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CBSSports.com Senior Writer

Sampson's career arc a sign for other troubled college coaches?

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Kelvin Sampson may or may not become the next head coach of the Detroit Pistons.

I couldn't begin to guess.

But Sampson is a serious candidate to replace John Kuester, according to colleague Ken Berger. So that means the man who was forced to resign from Indiana University in February 2008 because of acknowledged NCAA violations is now, only a little more than three years later, in position to land the type of NBA job so many of his former colleagues in college desire, which is proof that the stuff we sometimes refer to as a career-killer doesn't have to be at all.

Kelvin Sampson lost his job at Indiana after violating the same rules that got him in trouble at Oklahoma. (Getty Images)  
Kelvin Sampson lost his job at Indiana after violating the same rules that got him in trouble at Oklahoma. (Getty Images)  
Sampson played this wisely.

Disgraced and essentially banned by the NCAA at the age of 52, Sampson didn't spend a year playing golf or hiding or talking on television. He's a basketball coach who wanted to coach basketball, and because he's a respected mind, especially on the defensive end, he was never going to have a difficult time landing an assistant's position in the NBA.

First, the Spurs' Gregg Popovich hired Sampson as an advisor just to keep him busy, then Sampson joined the Bucks' staff in May 2008. He has been there expanding and enhancing his résumé ever since, learning the NBA game and preparing for the kind of opportunity that's now right in front of him.

Will Sampson get the job?

Again, I don't know.

But the idea that he's a legitimate candidate in Detroit -- and would likely be a legitimate candidate in Minnesota, too, if the Timberwolves remove Kurt Rambis -- should give hope to former Tennessee coach Bruce Pearl and any other future forced-out-of-the-college-game coaches because Sampson has laid the blueprint to regaining relevance.

You want to continue coaching? Get on an NBA bench as soon as possible. That league has no rules preventing excessive phone calls or, in Pearl's case, Saturday afternoon cookouts because that league is all about basketball -- about figuring out ways to run the pick-and-roll and guard the pick-and-roll, about being able to handle a position of authority, about managing egos and being fiery enough to make a point when a point needs to be made but composed enough to let something go when something needs to be let go.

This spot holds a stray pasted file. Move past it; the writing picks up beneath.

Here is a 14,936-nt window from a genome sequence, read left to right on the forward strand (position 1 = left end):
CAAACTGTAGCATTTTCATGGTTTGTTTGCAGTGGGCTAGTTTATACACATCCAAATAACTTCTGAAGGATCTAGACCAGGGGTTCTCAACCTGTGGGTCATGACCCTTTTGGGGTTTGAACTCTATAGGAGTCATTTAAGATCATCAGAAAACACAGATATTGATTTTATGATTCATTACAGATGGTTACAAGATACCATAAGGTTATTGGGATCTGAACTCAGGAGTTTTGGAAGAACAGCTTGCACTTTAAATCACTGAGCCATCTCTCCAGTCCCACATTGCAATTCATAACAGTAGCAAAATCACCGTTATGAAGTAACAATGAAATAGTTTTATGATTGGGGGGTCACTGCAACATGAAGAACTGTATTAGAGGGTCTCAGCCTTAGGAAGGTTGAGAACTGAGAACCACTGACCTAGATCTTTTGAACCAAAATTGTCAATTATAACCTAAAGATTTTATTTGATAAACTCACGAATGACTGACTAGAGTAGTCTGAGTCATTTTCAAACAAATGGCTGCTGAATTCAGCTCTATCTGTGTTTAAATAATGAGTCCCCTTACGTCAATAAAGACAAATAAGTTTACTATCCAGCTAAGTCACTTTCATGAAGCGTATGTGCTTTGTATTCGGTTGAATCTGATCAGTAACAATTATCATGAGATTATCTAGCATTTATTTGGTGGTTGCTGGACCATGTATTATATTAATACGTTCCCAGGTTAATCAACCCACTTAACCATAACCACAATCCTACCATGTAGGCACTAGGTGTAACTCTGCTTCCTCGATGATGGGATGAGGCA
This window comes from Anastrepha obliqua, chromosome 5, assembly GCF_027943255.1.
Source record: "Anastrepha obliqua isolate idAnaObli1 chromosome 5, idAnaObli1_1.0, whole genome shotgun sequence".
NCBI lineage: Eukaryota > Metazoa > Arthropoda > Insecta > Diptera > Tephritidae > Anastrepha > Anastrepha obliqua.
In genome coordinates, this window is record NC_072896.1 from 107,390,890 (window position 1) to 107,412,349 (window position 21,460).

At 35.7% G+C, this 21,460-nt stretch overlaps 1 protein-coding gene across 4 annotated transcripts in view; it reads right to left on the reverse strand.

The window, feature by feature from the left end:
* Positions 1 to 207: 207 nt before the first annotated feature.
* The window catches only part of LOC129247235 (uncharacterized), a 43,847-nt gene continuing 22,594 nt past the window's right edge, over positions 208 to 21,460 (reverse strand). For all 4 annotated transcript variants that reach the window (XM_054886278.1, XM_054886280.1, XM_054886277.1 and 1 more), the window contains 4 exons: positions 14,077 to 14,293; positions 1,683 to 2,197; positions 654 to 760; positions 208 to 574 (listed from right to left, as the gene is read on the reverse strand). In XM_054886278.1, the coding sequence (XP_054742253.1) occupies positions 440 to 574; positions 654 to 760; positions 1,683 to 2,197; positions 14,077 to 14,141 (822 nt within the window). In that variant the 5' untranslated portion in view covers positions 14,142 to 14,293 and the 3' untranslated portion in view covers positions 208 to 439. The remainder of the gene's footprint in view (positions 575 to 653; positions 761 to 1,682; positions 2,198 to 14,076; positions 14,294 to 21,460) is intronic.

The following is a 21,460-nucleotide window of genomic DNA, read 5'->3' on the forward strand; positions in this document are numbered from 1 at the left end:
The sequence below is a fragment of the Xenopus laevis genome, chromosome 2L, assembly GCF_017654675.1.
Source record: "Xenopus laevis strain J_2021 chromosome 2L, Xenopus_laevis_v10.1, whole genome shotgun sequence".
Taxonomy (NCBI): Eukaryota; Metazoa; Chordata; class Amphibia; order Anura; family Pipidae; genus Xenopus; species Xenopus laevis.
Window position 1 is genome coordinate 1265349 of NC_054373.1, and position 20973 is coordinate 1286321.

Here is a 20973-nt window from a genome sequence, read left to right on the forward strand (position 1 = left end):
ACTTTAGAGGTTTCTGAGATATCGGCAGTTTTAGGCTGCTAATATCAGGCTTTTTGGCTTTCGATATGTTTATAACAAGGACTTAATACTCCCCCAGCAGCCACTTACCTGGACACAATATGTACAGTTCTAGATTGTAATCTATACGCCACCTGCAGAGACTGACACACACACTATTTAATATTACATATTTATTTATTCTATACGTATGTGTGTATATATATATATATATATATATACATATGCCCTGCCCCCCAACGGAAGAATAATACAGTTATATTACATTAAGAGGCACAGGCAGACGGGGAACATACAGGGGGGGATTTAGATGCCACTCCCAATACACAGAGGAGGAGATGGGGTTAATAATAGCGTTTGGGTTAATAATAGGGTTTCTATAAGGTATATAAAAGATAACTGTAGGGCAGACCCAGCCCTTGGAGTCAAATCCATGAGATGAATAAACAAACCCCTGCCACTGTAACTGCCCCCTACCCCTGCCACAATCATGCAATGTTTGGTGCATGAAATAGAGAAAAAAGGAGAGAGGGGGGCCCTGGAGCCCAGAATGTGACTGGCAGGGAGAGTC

An NBA job is a job for a basketball coach.

A college job is a job for a recruiter and marketer.

More on NBA coaching
Analysis
Ken Berger Ken Berger
Kelvin Sampson has what the Pistons are looking for, might be in the Minny mix and could even be a Knicks candidate. Read >>

That's why not all NBA guys would make good college coaches, because succeeding in college basketball at the high-major level has, for the most part, very little to do with actual coaching. And that's also why not all college guys would make good NBA coaches, because some of their biggest strengths -- i.e., fundraising and cutting deals to get prospects -- wouldn't translate at all. NBA people now understand this, which is why college coaches rarely make the jump anymore. These days, the best path to becoming an NBA coach is finding an NBA bench and waiting it out. If you're on an NBA bench with previous head-coaching experience, well, that's how you end up as a finalist for the Pistons' job.

So, yes, Sampson was considered a punchline upon being forced out at IU in 2008, but look now. He's either about to become the next head coach of the Pistons or, almost certainly, become the head coach of some other NBA franchise in time.

As it stands, Sampson's abrupt departure from the college game could be a blessing in disguise. It actually could end up being what launches Sampson's career into something great that -- without those illegal phone calls back at Indiana -- almost certainly never would have been achievable, strange as that might sound.


Gary Parrish is a senior college basketball columnist for CBSSports.com and frequent contributor to the CBS Sports Network. The Mississippi native also hosts the highest-rated sports talk radio show -- The Gary Parrish Show -- in the history of Memphis. He lives in that area with his wife, two children and a dog.
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